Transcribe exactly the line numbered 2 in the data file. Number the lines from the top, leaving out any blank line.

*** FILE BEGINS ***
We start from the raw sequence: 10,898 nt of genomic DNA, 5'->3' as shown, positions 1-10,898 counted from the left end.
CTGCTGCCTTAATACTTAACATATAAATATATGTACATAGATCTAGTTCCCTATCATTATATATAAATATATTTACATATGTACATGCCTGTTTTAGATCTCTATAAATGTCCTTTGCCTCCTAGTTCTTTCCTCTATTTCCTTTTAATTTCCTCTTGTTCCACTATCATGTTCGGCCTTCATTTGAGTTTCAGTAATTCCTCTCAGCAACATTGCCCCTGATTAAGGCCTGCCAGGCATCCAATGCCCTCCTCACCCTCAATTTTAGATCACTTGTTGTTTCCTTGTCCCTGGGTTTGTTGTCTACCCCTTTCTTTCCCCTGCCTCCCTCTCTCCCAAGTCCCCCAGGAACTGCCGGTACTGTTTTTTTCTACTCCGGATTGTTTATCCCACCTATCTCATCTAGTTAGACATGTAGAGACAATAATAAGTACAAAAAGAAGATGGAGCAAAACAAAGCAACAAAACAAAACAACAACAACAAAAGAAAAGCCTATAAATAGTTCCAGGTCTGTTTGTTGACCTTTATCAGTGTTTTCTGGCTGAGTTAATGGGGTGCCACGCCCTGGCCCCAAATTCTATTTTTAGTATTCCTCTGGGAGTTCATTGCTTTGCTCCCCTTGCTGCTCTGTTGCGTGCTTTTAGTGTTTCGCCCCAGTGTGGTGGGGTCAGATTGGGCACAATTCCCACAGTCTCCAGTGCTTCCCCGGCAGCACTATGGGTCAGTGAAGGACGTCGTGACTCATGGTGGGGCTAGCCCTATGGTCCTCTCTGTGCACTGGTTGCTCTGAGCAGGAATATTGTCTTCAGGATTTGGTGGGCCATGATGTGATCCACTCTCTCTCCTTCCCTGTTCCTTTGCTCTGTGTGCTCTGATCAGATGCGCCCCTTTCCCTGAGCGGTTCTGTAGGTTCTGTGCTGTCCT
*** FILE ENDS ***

CTGCTGCCTTAATACTTAACATATAAATATATGTACATAGATCTAGTTCCCTATCATTATATATAAATATATTTACATATGTACATGCCTGTTTTAGATCTCTATAAATGTCCTTTGCCTCCTAGTTCTTTCCTCTATTTCCTTTTAATTTCCTCTTGTTCCACTATCATGTTCGGCCTTCATTTGAGTTTCAGTAATTCCTCTCAGCAACATTGCCCCTGATTAAGGCCTGCCAGGCATCCAATGCCCTCCTCACCCTCAATTTTAGATCACTTGTTGTTTCCTTGTCCCTGGGTTTGTTGTCTACCCCTTTCTTTCCCCTGCCTCCCTCTCTCCCAAGTCCCCCAGGAACTGCCGGTACTGTTTTTTTCTACTCCGGATTGTTTATCCCACCTATCTCATCTAGTTAGACATGTAGAGACAATAATAAGTACAAAAAGAAGATGGAGCAAAACAAAGCAACAAAACAAAACAACAACAACAAAAGAAAAGCCTATAAATAGTTCCAGGTCTGTTTGTTGACCTTTATCAGTGTTTTCTGGCTGAGTTAATGGGGTGCCACGCCCTGGCCCCAAATTCTATTTTTAGTATTCCTCTGGGAGTTCATTGCTTTGCTCCCCTTGCTGCTCTGTTGCGTGCTTTTAGTGTTTCGCCCCAGTGTGGTGGGGTCAGATTGGGCACAATTCCCACAGTCTCCAGTGCTTCCCCGGCAGCACTATGGGTCAGTGAAGGACGTCGTGACTCATGGTGGGGCTAGCCCTATGGTCCTCTCTGTGCACTGGTTGCTCTGAGCAGGAATATTGTCTTCAGGATTTGGTGGGCCATGATGTGATCCACTCTCTCTCCTTCCCTGTTCCTTTGCTCTGTGTGCTCTGATCAGATGCGCCCCTTTCCCTGAGCGGTTCTGTAGGTTCTGTGCTGTCCT